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Thread: Periodization of 5 essential movements page

  1. #1
    Drmike's Avatar
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    Periodization of 5 essential movements

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    Just wondering if anyone has experimented in changing the reps and intensity of the 5 movements every couple of weeks. It seems that just shooting for 50 reps of pushups every workout would lead to a plateau after a while. Most experts recommend changing things up like muscle confusion ( to steal from Tony Horton)

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    Quote Originally Posted by Drmike View Post
    Just wondering if anyone has experimented in changing the reps and intensity of the 5 movements every couple of weeks. It seems that just shooting for 50 reps of pushups every workout would lead to a plateau after a while. Most experts recommend changing things up like muscle confusion ( to steal from Tony Horton)
    I switch from basic squats and single leg squats. Pushups I haven't gotten to the point where I can do fifty in a row (35 to low 40's is the highest number I can achieve from the first set), but I switch hand positions to mix things up. The handstand pushup? Well, I just throw out as many as possible and keeping myself elevated toward the last few. I switch between pushups and chinups with different hand positions. I go outside and jump up and grab a ledge or the big beam holding holding up the swings too to give my grip a challenge. For planks, well, I just aim for longer periods of time.

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    Through Pavel Tsatsoulines different books I have found an easy way of applying perodization: three workouts a week where workout 1 is quite easy (just doing the basic move at an easy stage) workout 2 is moderate, a workout with the heart pumping rather high, and workout 3 is a balls to the walls ninjakickinthe head workout. To get strong, do 3-5/8 reps in 3-5 sets. Vary the exercise to get variation/periodization (Pavel varies the amount of sets/reps). This can easily be done with all basic exercises.

    Example w pushups and squats:

    1) Knee pushups, box squatss

    2) Normal pushups, normal squats (air squats)

    3) Assisted one arm pushups, assisted pistols

    When I can do 20 something of a certain exercise any given sunday (i.e. 20 normal pushups without warmup or any real fatigue afterwards) I make that my exercise day 1 basis. For me, 20+ reps is boring and waste of time (provided that it is not a HIIT workout/conditioning). Also, consider that the basic movements can be varied with some equipment. The horizontal press (pushups) can be done through bench press, dips etc. and the shoulders can be done through military press, kettlebell work and handstand shoulder press. A vertical pull can be deadlift, heavy kettlebell swing and light sumo dead lift high pull.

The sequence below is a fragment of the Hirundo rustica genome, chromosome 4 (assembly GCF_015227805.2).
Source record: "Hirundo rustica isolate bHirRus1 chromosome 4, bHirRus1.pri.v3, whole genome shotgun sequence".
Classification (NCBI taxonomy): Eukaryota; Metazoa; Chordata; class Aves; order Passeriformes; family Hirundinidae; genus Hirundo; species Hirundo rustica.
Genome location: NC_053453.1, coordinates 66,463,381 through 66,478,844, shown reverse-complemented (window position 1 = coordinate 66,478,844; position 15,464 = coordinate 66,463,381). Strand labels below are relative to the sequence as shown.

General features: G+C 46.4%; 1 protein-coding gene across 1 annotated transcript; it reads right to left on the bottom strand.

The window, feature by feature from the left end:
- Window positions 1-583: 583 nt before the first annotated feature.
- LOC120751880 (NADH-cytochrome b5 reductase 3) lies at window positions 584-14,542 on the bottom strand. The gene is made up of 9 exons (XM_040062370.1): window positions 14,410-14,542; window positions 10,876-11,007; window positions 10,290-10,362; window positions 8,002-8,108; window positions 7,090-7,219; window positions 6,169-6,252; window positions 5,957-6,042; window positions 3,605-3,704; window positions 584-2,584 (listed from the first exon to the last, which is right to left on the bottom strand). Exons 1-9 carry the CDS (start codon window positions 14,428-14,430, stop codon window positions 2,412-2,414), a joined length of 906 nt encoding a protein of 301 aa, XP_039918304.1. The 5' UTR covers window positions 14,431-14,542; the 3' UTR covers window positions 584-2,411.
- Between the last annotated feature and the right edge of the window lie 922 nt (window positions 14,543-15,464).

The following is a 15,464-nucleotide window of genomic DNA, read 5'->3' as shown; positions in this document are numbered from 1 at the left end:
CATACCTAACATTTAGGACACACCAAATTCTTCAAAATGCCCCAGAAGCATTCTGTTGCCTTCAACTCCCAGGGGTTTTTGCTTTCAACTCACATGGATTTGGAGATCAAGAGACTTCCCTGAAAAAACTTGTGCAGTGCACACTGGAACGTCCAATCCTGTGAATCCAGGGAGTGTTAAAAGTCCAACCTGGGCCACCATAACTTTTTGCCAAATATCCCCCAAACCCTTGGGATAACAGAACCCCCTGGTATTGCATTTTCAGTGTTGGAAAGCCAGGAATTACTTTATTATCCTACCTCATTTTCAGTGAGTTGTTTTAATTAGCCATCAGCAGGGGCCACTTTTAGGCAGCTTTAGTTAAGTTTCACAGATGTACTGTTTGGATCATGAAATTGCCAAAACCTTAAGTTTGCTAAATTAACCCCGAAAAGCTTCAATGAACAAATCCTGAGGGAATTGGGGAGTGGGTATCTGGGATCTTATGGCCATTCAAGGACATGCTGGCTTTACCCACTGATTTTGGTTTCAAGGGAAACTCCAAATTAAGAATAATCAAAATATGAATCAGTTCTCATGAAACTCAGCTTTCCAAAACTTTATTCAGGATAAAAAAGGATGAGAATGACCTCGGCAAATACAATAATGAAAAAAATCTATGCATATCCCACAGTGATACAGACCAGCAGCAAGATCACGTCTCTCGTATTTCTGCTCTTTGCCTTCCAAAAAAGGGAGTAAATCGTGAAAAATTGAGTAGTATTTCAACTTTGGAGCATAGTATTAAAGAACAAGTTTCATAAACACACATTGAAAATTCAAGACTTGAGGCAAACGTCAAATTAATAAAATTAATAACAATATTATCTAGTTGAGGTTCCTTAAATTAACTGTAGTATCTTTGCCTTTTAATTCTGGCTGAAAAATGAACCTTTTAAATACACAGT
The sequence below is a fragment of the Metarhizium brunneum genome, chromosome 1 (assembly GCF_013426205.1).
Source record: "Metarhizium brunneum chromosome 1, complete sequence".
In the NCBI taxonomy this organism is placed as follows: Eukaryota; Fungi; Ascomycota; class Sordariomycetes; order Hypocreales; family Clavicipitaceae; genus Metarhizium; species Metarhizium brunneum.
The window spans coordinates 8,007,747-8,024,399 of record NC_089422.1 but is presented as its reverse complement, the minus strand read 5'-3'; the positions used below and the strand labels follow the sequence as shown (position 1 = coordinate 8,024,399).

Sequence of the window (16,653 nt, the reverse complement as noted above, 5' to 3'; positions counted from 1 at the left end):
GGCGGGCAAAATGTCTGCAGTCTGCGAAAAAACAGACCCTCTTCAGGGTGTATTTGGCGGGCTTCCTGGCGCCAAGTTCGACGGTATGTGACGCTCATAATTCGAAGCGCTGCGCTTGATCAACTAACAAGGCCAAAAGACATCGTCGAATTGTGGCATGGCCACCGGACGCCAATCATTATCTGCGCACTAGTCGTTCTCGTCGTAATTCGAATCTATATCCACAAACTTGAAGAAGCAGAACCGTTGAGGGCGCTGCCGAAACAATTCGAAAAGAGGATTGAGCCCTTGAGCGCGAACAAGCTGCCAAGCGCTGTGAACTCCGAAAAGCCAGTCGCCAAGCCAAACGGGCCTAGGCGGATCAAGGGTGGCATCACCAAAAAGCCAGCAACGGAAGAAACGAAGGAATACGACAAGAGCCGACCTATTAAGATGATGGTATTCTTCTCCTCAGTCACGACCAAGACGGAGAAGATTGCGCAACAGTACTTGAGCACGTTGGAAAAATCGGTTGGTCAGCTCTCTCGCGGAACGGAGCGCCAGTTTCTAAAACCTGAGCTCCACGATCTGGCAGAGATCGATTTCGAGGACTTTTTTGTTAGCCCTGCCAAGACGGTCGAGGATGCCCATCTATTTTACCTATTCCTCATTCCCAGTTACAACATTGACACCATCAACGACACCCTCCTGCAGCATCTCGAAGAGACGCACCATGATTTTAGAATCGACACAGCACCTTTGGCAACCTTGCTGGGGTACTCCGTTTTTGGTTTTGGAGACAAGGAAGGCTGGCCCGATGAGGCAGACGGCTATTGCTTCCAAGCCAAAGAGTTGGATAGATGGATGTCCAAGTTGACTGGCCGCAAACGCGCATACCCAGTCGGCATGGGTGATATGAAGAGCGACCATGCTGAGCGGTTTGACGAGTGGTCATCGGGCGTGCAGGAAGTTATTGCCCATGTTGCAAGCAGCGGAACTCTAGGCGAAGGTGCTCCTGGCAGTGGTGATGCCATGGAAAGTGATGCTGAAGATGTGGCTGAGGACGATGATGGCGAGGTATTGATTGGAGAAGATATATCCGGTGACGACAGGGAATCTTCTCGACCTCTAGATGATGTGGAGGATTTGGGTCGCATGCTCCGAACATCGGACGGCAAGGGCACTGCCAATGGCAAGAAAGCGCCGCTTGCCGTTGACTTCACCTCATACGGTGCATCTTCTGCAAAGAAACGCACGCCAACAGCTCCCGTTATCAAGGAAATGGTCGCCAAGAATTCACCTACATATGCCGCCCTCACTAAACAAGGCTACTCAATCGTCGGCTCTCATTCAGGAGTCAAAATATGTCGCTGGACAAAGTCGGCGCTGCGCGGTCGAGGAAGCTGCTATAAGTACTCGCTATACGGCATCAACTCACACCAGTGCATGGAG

Just make sure that day 1 is EASY, a walk in the park. Day 2 is a "normal" workout and day 3 is when you go ninja.

  4. #4
    Coach Palfrey's Avatar
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    It really boils down to exactly what you're trying to get out of the movements. But I'd say that to continue to get results you need to continually progress the movements. With lifting this is easy - just add more weight to the bar. Bodyweight work requires a little more ingenuity.

    Just changing things for the sake of it (like in most Beachbody programmes) seems pointless.

  5. #5
    noreaster's Avatar
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    I usually strap on some ankle weights on pullups and a weight belt on pushups every few weeks to shock the muscles, seems to help.

  6. #6
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    http://www.dragondoor.com/b41/

    Check out Convict Conditioning. It has some of the best bodyweight strength progressions I've ever seen, and everyone from Pavel to Gray Cook endorse it. 50 pushups is impressive, but I find a single one-arm pushup to be even more so (not there yet, but I'm working on it!).
    Josh Vernier, CPT

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  7. #7
    pyro13g's Avatar
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    Muscle confusion is BS unless you want confused muscles. Do the best exercise that exists for each muscle(another can of worms).

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